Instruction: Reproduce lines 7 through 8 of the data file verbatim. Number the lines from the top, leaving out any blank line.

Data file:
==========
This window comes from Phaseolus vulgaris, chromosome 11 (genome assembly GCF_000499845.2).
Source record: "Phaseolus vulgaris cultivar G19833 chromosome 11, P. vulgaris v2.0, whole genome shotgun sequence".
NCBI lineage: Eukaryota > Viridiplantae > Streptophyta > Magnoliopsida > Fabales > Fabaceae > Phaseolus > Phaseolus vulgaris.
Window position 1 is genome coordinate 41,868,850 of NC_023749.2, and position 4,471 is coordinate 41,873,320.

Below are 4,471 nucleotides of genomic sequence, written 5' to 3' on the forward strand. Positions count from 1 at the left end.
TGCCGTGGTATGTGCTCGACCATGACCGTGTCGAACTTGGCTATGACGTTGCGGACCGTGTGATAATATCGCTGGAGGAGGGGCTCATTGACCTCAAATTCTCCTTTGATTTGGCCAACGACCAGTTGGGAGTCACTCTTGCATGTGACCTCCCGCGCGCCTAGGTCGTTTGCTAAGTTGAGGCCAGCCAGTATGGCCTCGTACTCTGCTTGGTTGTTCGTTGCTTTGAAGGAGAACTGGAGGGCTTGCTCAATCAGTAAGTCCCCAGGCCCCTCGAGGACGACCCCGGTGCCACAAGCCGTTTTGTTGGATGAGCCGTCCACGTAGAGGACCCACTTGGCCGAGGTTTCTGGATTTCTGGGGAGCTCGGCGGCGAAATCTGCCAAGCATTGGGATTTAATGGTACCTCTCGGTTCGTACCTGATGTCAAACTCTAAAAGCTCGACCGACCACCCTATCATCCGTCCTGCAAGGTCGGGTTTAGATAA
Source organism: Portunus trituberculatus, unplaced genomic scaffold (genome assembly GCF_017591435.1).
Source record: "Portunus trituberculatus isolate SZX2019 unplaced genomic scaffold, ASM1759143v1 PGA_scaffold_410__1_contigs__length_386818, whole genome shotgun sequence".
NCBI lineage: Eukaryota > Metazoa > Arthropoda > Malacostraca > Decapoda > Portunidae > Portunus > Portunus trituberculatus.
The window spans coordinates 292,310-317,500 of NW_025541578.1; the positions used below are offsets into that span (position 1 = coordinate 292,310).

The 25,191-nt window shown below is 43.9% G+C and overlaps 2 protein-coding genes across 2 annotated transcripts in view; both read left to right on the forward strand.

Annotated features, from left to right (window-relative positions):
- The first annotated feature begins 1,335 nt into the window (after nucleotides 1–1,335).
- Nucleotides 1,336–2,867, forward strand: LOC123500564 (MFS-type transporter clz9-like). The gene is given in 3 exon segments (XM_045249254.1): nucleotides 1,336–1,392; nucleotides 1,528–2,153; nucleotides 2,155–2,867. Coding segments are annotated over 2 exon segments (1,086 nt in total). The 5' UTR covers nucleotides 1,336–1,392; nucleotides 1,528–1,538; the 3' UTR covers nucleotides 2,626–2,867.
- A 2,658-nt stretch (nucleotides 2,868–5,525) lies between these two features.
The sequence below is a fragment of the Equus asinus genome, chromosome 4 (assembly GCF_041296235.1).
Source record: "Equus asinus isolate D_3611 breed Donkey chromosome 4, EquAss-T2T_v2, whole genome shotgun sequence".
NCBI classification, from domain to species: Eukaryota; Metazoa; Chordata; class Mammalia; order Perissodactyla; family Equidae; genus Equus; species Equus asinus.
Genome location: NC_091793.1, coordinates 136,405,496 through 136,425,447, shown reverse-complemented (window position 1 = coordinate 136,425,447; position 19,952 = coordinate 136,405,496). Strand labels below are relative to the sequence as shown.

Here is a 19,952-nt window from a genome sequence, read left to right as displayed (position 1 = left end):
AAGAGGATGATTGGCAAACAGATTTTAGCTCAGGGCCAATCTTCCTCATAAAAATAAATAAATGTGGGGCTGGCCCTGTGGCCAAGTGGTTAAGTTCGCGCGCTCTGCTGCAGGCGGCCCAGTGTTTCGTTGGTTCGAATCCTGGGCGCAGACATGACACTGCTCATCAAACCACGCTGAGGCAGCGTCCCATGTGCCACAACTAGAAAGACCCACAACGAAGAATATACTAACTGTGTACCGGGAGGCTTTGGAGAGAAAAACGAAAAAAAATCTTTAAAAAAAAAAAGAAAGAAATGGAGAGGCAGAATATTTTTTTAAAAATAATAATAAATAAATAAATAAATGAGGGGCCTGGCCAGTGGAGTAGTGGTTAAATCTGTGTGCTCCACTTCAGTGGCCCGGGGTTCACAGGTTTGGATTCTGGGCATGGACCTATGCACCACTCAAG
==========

Source organism: Portunus trituberculatus, unplaced genomic scaffold (genome assembly GCF_017591435.1).
Source record: "Portunus trituberculatus isolate SZX2019 unplaced genomic scaffold, ASM1759143v1 PGA_scaffold_410__1_contigs__length_386818, whole genome shotgun sequence".